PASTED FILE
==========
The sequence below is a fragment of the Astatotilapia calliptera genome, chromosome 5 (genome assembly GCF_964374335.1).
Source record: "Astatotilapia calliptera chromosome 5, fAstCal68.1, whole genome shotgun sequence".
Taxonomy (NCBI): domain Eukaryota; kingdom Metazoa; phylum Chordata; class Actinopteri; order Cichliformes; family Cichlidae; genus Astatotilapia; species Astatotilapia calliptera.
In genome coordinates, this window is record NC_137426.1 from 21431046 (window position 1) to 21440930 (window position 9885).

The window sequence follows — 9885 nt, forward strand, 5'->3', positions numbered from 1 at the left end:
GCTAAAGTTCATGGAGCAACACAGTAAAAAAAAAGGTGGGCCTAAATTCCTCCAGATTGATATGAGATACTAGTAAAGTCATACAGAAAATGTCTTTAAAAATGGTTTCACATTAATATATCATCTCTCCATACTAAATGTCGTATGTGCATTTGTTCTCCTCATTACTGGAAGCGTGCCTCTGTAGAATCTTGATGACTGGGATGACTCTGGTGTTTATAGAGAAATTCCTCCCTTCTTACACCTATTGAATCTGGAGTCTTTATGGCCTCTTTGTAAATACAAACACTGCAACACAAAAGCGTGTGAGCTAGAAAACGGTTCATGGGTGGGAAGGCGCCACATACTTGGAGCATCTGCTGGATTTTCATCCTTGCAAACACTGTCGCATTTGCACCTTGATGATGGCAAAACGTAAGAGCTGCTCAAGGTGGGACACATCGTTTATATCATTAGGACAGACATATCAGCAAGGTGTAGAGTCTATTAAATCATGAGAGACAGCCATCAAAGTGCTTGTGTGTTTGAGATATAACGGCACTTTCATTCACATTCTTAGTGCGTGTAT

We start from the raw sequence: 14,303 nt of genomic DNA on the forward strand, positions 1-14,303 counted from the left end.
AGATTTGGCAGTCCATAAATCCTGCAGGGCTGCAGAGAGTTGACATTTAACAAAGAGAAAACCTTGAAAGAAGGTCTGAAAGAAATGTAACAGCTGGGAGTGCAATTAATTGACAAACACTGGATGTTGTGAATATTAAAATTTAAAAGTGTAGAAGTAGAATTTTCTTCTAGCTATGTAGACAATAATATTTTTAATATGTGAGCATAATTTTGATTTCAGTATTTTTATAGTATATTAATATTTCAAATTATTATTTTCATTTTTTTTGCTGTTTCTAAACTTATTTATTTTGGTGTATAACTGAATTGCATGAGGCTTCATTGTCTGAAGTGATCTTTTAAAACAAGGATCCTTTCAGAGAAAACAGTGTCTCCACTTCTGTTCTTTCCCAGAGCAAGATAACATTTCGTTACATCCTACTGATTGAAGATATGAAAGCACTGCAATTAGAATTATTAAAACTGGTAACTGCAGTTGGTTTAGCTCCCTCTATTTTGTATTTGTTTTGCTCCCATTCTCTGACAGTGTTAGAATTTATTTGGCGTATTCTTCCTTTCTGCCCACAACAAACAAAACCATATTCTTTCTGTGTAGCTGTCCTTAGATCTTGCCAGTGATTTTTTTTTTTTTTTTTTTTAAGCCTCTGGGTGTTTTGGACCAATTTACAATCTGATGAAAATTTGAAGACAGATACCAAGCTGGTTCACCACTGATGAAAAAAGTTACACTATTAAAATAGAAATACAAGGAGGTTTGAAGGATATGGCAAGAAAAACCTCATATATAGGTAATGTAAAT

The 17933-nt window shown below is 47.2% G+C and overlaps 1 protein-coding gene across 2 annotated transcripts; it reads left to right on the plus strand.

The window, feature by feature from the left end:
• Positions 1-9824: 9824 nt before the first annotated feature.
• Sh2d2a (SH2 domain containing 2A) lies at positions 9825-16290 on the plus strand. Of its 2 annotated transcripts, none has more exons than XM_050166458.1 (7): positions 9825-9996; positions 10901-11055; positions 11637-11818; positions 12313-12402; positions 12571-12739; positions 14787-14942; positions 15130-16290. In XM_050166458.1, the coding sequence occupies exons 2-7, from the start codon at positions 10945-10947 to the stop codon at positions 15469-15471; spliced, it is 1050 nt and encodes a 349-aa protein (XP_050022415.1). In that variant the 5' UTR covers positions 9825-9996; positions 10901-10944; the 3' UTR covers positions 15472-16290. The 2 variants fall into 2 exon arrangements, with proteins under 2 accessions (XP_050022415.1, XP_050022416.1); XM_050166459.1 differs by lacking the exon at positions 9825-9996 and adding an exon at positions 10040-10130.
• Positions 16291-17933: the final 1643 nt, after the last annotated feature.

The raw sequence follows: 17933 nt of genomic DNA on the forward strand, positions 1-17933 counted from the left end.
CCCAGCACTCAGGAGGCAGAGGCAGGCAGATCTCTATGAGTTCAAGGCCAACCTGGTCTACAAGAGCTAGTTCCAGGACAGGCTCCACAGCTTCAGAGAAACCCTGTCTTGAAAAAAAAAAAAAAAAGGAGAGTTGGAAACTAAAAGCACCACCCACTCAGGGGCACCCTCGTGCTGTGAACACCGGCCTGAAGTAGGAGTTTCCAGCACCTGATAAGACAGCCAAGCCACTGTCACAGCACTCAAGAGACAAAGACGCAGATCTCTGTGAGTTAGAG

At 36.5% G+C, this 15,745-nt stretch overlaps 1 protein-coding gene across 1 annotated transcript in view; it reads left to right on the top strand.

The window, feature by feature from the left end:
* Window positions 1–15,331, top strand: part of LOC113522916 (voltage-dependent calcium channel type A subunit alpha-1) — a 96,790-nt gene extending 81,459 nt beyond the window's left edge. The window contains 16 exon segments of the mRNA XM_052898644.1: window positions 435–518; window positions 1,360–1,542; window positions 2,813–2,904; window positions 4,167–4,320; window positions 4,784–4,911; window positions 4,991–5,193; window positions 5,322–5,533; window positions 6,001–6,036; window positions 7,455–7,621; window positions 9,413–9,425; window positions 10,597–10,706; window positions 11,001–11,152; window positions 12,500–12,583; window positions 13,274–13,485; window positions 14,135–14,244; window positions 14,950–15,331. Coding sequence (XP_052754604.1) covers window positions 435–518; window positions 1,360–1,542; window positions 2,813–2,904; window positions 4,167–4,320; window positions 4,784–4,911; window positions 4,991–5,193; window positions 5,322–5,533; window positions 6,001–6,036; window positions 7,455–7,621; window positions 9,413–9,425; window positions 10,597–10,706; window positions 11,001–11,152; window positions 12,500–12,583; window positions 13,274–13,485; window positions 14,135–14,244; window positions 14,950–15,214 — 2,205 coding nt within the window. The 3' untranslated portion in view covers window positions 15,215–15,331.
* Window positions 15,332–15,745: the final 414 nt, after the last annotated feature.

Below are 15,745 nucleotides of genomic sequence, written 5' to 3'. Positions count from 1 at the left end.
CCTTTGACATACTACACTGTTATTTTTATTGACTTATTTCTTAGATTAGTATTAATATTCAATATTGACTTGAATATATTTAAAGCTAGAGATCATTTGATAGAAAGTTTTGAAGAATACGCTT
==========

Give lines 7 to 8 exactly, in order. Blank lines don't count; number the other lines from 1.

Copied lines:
We start from the raw sequence: 14,303 nt of genomic DNA on the forward strand, positions 1-14,303 counted from the left end.
AGATTTGGCAGTCCATAAATCCTGCAGGGCTGCAGAGAGTTGACATTTAACAAAGAGAAAACCTTGAAAGAAGGTCTGAAAGAAATGTAACAGCTGGGAGTGCAATTAATTGACAAACACTGGATGTTGTGAATATTAAAATTTAAAAGTGTAGAAGTAGAATTTTCTTCTAGCTATGTAGACAATAATATTTTTAATATGTGAGCATAATTTTGATTTCAGTATTTTTATAGTATATTAATATTTCAAATTATTATTTTCATTTTTTTTGCTGTTTCTAAACTTATTTATTTTGGTGTATAACTGAATTGCATGAGGCTTCATTGTCTGAAGTGATCTTTTAAAACAAGGATCCTTTCAGAGAAAACAGTGTCTCCACTTCTGTTCTTTCCCAGAGCAAGATAACATTTCGTTACATCCTACTGATTGAAGATATGAAAGCACTGCAATTAGAATTATTAAAACTGGTAACTGCAGTTGGTTTAGCTCCCTCTATTTTGTATTTGTTTTGCTCCCATTCTCTGACAGTGTTAGAATTTATTTGGCGTATTCTTCCTTTCTGCCCACAACAAACAAAACCATATTCTTTCTGTGTAGCTGTCCTTAGATCTTGCCAGTGATTTTTTTTTTTTTTTTTTTTAAGCCTCTGGGTGTTTTGGACCAATTTACAATCTGATGAAAATTTGAAGACAGATACCAAGCTGGTTCACCACTGATGAAAAAAGTTACACTATTAAAATAGAAATACAAGGAGGTTTGAAGGATATGGCAAGAAAAACCTCATATATAGGTAATGTAAAT